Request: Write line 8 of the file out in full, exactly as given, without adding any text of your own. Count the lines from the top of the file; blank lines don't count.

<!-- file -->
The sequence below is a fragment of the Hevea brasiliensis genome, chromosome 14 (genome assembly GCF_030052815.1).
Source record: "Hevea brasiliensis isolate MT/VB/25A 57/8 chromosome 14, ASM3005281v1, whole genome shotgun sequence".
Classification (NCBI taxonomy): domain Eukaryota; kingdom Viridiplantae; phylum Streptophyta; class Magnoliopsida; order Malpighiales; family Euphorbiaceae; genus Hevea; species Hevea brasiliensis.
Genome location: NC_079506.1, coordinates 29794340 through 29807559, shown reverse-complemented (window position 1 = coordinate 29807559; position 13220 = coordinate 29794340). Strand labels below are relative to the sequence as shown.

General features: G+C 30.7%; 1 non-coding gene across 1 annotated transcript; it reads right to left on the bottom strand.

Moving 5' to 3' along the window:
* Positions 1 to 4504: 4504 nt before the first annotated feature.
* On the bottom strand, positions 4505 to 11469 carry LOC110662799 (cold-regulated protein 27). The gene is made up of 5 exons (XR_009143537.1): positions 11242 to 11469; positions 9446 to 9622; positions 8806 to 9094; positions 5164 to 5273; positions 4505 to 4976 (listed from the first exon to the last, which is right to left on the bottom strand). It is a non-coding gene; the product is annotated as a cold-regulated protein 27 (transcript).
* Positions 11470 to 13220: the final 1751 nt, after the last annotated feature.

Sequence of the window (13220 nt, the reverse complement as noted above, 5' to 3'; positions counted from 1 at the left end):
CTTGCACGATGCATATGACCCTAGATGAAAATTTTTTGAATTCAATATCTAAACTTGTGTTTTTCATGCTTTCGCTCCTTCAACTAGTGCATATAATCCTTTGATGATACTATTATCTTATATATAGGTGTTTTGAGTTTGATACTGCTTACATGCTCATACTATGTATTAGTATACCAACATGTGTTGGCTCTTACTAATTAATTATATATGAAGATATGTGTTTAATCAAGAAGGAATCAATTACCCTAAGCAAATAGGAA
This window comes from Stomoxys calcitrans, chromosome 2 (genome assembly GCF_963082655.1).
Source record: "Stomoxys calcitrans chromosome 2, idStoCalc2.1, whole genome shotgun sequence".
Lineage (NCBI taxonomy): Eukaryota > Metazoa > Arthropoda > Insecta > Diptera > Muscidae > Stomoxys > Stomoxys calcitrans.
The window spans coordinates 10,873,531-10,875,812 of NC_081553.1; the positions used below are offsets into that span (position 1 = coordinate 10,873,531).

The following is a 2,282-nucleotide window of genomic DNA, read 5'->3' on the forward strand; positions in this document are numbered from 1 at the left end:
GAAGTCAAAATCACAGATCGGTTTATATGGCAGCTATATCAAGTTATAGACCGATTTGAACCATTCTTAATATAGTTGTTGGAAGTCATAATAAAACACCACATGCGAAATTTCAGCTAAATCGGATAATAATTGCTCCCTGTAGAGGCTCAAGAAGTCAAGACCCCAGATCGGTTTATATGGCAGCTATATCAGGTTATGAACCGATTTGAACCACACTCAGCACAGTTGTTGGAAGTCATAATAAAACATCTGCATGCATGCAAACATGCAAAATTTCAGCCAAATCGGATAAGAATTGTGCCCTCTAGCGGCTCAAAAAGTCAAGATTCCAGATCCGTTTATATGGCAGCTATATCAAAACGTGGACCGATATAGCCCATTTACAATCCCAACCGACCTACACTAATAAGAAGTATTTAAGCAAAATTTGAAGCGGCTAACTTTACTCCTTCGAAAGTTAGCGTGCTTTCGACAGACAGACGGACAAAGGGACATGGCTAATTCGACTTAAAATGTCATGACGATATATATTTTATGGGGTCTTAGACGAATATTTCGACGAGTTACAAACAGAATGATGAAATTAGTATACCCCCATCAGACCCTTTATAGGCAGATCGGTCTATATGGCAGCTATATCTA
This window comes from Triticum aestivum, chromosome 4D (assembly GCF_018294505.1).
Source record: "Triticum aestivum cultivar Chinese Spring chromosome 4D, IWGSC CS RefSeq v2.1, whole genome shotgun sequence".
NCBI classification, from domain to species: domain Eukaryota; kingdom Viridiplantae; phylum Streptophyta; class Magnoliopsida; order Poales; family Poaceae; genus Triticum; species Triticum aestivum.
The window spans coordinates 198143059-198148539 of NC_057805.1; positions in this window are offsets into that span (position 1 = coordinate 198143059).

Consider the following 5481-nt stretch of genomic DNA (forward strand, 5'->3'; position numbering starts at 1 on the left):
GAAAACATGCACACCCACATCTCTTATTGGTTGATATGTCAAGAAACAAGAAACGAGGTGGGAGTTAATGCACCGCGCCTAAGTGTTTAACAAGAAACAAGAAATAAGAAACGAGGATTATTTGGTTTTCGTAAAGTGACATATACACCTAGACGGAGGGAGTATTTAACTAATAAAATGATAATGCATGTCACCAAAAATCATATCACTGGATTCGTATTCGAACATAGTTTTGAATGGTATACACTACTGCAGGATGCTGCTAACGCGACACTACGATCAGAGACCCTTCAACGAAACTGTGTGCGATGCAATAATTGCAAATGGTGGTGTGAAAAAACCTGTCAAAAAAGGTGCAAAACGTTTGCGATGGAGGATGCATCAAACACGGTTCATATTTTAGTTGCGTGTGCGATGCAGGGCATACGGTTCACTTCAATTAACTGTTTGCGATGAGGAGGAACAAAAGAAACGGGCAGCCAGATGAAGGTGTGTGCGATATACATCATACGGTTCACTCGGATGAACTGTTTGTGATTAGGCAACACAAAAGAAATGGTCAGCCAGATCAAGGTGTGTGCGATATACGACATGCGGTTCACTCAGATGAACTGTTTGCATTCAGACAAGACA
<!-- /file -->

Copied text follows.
* On the bottom strand, positions 4505 to 11469 carry LOC110662799 (cold-regulated protein 27). The gene is made up of 5 exons (XR_009143537.1): positions 11242 to 11469; positions 9446 to 9622; positions 8806 to 9094; positions 5164 to 5273; positions 4505 to 4976 (listed from the first exon to the last, which is right to left on the bottom strand). It is a non-coding gene; the product is annotated as a cold-regulated protein 27 (transcript).